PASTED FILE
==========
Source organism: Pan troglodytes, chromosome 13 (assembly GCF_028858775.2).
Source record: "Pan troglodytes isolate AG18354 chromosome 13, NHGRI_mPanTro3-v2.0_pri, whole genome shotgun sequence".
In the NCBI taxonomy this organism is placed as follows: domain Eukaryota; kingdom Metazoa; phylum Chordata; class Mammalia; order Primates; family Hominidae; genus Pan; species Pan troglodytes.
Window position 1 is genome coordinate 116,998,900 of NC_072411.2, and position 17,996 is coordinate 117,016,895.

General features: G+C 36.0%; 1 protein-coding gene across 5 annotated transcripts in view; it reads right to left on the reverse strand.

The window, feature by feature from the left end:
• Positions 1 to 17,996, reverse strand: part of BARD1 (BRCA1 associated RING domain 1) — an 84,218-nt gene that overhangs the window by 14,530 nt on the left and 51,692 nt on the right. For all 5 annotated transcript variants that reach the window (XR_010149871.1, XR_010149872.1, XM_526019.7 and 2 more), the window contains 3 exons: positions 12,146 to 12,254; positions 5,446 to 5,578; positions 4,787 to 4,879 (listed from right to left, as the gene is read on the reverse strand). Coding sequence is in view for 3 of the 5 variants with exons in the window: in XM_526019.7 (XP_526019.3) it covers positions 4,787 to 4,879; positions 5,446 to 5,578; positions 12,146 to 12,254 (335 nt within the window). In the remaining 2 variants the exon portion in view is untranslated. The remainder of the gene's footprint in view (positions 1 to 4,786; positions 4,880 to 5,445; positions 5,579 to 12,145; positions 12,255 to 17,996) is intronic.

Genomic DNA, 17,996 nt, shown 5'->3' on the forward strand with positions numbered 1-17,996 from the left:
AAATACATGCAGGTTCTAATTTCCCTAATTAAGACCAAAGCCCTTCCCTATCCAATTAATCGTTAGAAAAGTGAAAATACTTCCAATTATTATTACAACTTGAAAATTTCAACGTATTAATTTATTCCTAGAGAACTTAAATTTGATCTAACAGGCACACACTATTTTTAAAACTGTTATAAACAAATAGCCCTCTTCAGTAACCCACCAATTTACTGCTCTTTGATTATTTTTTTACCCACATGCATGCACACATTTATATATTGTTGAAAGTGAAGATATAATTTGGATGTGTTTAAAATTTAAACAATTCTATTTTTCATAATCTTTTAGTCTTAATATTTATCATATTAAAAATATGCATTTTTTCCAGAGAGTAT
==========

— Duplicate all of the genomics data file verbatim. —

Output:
Source organism: Pan troglodytes, chromosome 13 (assembly GCF_028858775.2).
Source record: "Pan troglodytes isolate AG18354 chromosome 13, NHGRI_mPanTro3-v2.0_pri, whole genome shotgun sequence".
In the NCBI taxonomy this organism is placed as follows: domain Eukaryota; kingdom Metazoa; phylum Chordata; class Mammalia; order Primates; family Hominidae; genus Pan; species Pan troglodytes.
Window position 1 is genome coordinate 116,998,900 of NC_072411.2, and position 17,996 is coordinate 117,016,895.

General features: G+C 36.0%; 1 protein-coding gene across 5 annotated transcripts in view; it reads right to left on the reverse strand.

The window, feature by feature from the left end:
• Positions 1 to 17,996, reverse strand: part of BARD1 (BRCA1 associated RING domain 1) — an 84,218-nt gene that overhangs the window by 14,530 nt on the left and 51,692 nt on the right. For all 5 annotated transcript variants that reach the window (XR_010149871.1, XR_010149872.1, XM_526019.7 and 2 more), the window contains 3 exons: positions 12,146 to 12,254; positions 5,446 to 5,578; positions 4,787 to 4,879 (listed from right to left, as the gene is read on the reverse strand). Coding sequence is in view for 3 of the 5 variants with exons in the window: in XM_526019.7 (XP_526019.3) it covers positions 4,787 to 4,879; positions 5,446 to 5,578; positions 12,146 to 12,254 (335 nt within the window). In the remaining 2 variants the exon portion in view is untranslated. The remainder of the gene's footprint in view (positions 1 to 4,786; positions 4,880 to 5,445; positions 5,579 to 12,145; positions 12,255 to 17,996) is intronic.

Genomic DNA, 17,996 nt, shown 5'->3' on the forward strand with positions numbered 1-17,996 from the left:
AAATACATGCAGGTTCTAATTTCCCTAATTAAGACCAAAGCCCTTCCCTATCCAATTAATCGTTAGAAAAGTGAAAATACTTCCAATTATTATTACAACTTGAAAATTTCAACGTATTAATTTATTCCTAGAGAACTTAAATTTGATCTAACAGGCACACACTATTTTTAAAACTGTTATAAACAAATAGCCCTCTTCAGTAACCCACCAATTTACTGCTCTTTGATTATTTTTTTACCCACATGCATGCACACATTTATATATTGTTGAAAGTGAAGATATAATTTGGATGTGTTTAAAATTTAAACAATTCTATTTTTCATAATCTTTTAGTCTTAATATTTATCATATTAAAAATATGCATTTTTTCCAGAGAGTAT